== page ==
“He who knows he has enough is rich.”– Lao-tzu
In my book, Simply Imperfect: Revisiting the Wabi-Sabi House, I explore the ancient Japanese concept of wabi-sabi, which suggests that homes are more peaceful and serene if they’re spacious but not stark, comforting but not cluttered. This complicated two-step requires nurturing and refinement.
Slowly, over time, you pare down your possessions. You might live for years with three candles, a lamp and a bowl on a side table, then one day realize that removing the candles lets the lamp’s clean lines and the empty bowl’s possibility shine through. A hand-knit afghan may be useful on the sofa in winter months, but clutter during the summer. One day you may decide that you don’t need all those cookbooks out on the counter after all. (How often do you make Thai food?)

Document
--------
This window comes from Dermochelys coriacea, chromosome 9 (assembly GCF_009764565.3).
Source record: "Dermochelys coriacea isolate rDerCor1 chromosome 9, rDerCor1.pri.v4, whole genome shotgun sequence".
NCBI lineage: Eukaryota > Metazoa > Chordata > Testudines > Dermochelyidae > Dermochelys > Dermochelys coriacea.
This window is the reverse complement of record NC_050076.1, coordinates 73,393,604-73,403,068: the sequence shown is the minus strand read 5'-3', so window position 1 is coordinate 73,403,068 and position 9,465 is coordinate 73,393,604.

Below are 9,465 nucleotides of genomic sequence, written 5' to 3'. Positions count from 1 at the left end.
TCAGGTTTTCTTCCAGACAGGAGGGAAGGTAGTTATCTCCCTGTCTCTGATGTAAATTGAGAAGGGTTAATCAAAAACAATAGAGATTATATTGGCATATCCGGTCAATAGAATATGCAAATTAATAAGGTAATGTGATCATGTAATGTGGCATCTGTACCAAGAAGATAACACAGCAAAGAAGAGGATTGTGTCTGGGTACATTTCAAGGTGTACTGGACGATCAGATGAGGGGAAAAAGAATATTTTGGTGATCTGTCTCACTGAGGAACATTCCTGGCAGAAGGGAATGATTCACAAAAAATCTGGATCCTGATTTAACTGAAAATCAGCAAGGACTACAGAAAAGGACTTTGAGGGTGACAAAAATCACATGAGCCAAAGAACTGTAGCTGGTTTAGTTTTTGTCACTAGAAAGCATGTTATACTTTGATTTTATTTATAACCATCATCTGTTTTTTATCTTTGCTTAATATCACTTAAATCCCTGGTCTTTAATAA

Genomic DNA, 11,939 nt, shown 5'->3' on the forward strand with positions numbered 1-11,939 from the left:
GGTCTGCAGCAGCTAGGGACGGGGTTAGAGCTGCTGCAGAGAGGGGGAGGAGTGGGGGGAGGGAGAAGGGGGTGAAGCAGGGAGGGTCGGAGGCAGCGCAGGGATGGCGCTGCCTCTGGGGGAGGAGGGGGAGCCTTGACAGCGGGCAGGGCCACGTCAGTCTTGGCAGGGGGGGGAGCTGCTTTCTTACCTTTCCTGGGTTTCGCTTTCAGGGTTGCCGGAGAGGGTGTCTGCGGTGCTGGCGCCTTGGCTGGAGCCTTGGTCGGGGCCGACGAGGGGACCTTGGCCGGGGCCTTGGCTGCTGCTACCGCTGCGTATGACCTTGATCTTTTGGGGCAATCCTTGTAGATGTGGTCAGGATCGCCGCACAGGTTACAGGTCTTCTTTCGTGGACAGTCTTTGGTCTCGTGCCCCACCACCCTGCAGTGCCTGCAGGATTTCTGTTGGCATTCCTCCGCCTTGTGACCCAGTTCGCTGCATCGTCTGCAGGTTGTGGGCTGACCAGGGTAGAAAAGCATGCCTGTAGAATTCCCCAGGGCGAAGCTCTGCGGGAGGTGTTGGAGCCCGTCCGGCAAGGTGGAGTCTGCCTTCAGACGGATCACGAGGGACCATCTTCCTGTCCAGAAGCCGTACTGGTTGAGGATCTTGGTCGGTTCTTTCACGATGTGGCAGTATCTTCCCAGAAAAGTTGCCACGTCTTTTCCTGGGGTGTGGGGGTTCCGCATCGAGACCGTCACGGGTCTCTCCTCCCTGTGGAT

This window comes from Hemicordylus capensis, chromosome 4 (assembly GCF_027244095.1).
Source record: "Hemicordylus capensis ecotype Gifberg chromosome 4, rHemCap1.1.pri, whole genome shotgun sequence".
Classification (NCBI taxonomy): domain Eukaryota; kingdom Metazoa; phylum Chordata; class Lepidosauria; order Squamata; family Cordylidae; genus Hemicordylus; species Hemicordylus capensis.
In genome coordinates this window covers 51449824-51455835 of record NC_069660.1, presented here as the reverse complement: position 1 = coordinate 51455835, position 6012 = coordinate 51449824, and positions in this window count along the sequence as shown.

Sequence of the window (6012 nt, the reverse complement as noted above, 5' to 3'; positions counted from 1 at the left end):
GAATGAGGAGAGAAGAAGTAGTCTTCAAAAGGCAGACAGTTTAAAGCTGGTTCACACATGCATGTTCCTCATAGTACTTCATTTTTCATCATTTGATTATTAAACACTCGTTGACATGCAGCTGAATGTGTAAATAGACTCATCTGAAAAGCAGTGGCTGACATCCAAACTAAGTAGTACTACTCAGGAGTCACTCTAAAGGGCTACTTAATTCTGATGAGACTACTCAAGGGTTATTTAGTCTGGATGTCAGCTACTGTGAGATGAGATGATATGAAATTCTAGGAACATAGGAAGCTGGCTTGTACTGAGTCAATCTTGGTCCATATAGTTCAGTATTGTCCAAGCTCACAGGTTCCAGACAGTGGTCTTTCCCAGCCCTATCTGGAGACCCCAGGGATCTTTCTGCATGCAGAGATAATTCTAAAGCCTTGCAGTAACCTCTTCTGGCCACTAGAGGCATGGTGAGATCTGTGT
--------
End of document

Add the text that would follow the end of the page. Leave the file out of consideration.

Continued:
If you’re not ready to get rid of family heirlooms and art that you don’t have space to display, follow the ancient Japanese practice of rotating precious items through a special alcove, or tokonoma, on a seasonal basis. Assuming you have the storage space, rotating knickknacks through storage is much less painful than giving away or selling them.
Try to connect the items you bring out of storage to the season—get out your grandmother’s milk glass vase for spring flowers and group candlesticks to bring in welcome light in winter. You can expand on this concept throughout the house: replace a heavy woolen comforter with a light linen blanket on your bed, display only one piece of the silver tea set at a time.
Putting things away for a while makes them feel new when you pull them out again. Think about how much fun it is to unwrap the Christmas tree ornaments and hang them on the tree each year—and how ready you are, come January, to put them back into storage.